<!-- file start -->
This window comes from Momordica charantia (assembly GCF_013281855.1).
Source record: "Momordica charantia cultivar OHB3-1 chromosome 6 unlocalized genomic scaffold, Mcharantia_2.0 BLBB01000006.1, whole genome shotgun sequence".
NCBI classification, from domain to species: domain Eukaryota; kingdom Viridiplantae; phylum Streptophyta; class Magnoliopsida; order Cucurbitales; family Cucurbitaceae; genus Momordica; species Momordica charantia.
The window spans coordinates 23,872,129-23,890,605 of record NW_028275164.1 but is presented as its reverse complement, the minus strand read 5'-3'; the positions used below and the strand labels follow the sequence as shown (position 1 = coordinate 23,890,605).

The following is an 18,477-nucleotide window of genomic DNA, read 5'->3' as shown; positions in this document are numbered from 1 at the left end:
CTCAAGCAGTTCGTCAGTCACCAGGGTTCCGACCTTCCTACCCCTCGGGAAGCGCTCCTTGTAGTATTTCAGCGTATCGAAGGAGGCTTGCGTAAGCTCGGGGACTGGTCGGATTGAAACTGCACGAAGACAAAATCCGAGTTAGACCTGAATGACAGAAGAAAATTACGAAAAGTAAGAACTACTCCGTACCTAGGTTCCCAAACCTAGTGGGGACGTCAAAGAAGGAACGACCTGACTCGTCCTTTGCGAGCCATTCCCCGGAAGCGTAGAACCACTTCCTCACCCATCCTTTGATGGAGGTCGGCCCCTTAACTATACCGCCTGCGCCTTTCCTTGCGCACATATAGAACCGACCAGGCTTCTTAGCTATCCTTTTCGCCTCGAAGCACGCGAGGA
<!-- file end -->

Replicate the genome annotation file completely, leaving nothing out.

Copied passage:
This window comes from Momordica charantia (assembly GCF_013281855.1).
Source record: "Momordica charantia cultivar OHB3-1 chromosome 6 unlocalized genomic scaffold, Mcharantia_2.0 BLBB01000006.1, whole genome shotgun sequence".
NCBI classification, from domain to species: domain Eukaryota; kingdom Viridiplantae; phylum Streptophyta; class Magnoliopsida; order Cucurbitales; family Cucurbitaceae; genus Momordica; species Momordica charantia.
The window spans coordinates 23,872,129-23,890,605 of record NW_028275164.1 but is presented as its reverse complement, the minus strand read 5'-3'; the positions used below and the strand labels follow the sequence as shown (position 1 = coordinate 23,890,605).

The following is an 18,477-nucleotide window of genomic DNA, read 5'->3' as shown; positions in this document are numbered from 1 at the left end:
CTCAAGCAGTTCGTCAGTCACCAGGGTTCCGACCTTCCTACCCCTCGGGAAGCGCTCCTTGTAGTATTTCAGCGTATCGAAGGAGGCTTGCGTAAGCTCGGGGACTGGTCGGATTGAAACTGCACGAAGACAAAATCCGAGTTAGACCTGAATGACAGAAGAAAATTACGAAAAGTAAGAACTACTCCGTACCTAGGTTCCCAAACCTAGTGGGGACGTCAAAGAAGGAACGACCTGACTCGTCCTTTGCGAGCCATTCCCCGGAAGCGTAGAACCACTTCCTCACCCATCCTTTGATGGAGGTCGGCCCCTTAACTATACCGCCTGCGCCTTTCCTTGCGCACATATAGAACCGACCAGGCTTCTTAGCTATCCTTTTCGCCTCGAAGCACGCGAGGA